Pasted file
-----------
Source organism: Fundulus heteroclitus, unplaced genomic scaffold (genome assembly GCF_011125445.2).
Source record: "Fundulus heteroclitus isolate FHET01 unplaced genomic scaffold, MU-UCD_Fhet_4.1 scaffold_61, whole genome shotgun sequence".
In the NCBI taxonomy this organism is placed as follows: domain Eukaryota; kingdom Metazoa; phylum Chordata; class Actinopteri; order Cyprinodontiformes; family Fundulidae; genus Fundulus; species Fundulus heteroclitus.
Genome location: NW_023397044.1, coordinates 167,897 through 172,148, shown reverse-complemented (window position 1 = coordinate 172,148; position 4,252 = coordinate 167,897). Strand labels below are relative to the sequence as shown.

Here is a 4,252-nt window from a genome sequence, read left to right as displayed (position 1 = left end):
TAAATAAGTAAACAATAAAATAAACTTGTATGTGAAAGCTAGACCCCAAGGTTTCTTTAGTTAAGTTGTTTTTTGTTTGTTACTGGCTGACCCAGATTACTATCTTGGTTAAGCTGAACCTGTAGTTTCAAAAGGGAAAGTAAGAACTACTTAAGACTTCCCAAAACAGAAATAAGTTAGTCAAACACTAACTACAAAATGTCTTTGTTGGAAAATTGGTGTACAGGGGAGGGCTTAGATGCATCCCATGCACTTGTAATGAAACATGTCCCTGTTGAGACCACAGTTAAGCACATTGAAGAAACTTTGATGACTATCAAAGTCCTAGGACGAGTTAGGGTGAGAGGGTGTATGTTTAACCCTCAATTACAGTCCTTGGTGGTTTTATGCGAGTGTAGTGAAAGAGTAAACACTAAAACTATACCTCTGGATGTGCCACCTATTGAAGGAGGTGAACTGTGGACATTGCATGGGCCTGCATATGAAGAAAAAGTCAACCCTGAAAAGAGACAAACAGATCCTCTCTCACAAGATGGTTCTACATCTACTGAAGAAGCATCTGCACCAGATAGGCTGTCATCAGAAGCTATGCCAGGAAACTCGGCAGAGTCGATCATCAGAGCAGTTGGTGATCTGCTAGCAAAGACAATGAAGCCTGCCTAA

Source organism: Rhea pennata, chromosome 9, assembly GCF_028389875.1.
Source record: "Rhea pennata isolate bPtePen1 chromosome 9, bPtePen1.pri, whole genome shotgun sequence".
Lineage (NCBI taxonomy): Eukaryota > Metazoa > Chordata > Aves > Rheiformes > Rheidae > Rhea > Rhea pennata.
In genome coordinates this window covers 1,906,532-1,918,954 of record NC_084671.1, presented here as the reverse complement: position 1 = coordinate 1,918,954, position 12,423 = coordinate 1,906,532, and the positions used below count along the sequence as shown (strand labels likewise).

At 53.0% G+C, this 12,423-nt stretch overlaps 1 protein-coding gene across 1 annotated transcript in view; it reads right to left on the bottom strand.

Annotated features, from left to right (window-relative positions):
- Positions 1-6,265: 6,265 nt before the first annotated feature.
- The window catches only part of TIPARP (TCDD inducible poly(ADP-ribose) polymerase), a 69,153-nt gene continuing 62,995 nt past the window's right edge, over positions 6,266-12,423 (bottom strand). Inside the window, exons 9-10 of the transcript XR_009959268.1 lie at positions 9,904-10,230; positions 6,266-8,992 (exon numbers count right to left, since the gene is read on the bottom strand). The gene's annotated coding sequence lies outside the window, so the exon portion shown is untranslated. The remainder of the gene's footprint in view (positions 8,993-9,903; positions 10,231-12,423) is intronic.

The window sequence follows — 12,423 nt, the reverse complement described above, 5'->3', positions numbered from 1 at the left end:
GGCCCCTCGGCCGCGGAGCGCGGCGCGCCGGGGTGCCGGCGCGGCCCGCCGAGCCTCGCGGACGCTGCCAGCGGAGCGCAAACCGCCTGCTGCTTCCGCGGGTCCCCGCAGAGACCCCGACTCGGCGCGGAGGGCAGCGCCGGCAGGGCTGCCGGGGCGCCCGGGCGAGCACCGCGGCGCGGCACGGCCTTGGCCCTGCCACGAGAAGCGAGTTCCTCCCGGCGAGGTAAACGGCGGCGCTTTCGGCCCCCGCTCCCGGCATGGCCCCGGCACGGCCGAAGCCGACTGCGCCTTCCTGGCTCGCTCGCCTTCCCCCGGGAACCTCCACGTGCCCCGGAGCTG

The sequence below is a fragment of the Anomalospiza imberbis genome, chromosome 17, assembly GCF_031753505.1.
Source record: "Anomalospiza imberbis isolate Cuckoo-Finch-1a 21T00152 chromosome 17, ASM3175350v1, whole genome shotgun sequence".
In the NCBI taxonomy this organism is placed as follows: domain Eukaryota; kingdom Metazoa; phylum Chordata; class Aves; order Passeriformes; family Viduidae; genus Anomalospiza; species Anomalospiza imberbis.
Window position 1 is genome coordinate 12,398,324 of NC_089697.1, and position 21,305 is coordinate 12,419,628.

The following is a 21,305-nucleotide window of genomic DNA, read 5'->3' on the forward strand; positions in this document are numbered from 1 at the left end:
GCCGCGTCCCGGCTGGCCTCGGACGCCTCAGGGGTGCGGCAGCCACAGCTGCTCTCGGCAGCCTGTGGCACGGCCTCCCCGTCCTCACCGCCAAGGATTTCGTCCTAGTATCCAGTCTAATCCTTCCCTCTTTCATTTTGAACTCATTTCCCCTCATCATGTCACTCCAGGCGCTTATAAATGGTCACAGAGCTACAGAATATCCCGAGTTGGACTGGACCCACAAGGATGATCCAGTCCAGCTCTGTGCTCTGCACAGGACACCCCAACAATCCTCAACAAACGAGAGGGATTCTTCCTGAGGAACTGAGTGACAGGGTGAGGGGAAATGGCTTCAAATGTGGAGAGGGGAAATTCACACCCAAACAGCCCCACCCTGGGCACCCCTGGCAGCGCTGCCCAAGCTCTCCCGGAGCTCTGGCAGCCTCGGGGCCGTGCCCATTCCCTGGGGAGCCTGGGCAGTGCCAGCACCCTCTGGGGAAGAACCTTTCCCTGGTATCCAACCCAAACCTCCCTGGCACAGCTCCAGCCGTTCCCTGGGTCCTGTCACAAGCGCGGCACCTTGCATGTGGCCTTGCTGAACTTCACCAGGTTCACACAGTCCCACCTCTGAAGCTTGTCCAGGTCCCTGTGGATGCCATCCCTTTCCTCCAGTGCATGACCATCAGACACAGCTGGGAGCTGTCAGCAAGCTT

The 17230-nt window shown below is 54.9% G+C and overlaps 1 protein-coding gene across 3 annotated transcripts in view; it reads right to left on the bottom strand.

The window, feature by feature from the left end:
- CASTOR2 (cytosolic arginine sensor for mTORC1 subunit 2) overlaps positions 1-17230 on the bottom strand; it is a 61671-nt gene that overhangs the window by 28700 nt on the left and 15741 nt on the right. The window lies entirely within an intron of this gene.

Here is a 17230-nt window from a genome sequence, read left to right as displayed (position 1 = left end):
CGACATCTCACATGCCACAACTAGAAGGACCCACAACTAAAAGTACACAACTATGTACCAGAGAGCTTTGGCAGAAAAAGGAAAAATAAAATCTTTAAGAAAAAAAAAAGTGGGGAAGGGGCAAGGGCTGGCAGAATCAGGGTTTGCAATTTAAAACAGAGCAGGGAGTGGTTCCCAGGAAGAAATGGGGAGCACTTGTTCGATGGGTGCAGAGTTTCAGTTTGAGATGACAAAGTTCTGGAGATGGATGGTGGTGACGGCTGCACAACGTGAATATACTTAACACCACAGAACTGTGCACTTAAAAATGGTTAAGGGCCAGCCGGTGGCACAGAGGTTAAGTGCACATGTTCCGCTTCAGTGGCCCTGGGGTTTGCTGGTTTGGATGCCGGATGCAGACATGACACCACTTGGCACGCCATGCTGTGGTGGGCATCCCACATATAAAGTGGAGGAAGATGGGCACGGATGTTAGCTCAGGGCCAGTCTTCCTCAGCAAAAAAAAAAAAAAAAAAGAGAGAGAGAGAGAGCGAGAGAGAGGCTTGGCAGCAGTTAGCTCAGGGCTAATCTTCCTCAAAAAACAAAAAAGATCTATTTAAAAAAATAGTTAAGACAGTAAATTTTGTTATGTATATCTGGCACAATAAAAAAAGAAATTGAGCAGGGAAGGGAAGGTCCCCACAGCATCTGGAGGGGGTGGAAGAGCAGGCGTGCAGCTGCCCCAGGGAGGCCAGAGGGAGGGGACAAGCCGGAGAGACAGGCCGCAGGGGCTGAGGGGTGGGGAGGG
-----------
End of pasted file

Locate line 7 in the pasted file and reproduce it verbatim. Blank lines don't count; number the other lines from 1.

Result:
Source organism: Rhea pennata, chromosome 9, assembly GCF_028389875.1.